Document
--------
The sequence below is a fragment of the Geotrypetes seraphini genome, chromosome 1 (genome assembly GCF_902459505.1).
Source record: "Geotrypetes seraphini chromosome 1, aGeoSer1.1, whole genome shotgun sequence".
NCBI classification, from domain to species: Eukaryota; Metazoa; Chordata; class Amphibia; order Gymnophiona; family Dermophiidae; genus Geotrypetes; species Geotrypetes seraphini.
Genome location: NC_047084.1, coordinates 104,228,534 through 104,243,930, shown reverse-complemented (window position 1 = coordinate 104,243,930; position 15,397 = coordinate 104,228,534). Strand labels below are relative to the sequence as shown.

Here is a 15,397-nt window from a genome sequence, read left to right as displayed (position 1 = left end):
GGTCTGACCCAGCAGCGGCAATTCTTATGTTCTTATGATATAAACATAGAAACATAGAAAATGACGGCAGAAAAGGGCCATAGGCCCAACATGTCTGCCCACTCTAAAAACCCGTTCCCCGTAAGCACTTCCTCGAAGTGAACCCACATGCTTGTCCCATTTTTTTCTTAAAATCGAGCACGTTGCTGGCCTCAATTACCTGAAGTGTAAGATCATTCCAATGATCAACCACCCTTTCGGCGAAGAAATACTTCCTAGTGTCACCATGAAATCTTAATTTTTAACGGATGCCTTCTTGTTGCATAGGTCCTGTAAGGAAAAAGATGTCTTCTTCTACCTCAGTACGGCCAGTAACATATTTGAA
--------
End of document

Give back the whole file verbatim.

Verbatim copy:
The sequence below is a fragment of the Geotrypetes seraphini genome, chromosome 1 (genome assembly GCF_902459505.1).
Source record: "Geotrypetes seraphini chromosome 1, aGeoSer1.1, whole genome shotgun sequence".
NCBI classification, from domain to species: Eukaryota; Metazoa; Chordata; class Amphibia; order Gymnophiona; family Dermophiidae; genus Geotrypetes; species Geotrypetes seraphini.
Genome location: NC_047084.1, coordinates 104,228,534 through 104,243,930, shown reverse-complemented (window position 1 = coordinate 104,243,930; position 15,397 = coordinate 104,228,534). Strand labels below are relative to the sequence as shown.

Here is a 15,397-nt window from a genome sequence, read left to right as displayed (position 1 = left end):
GGTCTGACCCAGCAGCGGCAATTCTTATGTTCTTATGATATAAACATAGAAACATAGAAAATGACGGCAGAAAAGGGCCATAGGCCCAACATGTCTGCCCACTCTAAAAACCCGTTCCCCGTAAGCACTTCCTCGAAGTGAACCCACATGCTTGTCCCATTTTTTTCTTAAAATCGAGCACGTTGCTGGCCTCAATTACCTGAAGTGTAAGATCATTCCAATGATCAACCACCCTTTCGGCGAAGAAATACTTCCTAGTGTCACCATGAAATCTTAATTTTTAACGGATGCCTTCTTGTTGCATAGGTCCTGTAAGGAAAAAGATGTCTTCTTCTACCTCAGTACGGCCAGTAACATATTTGAA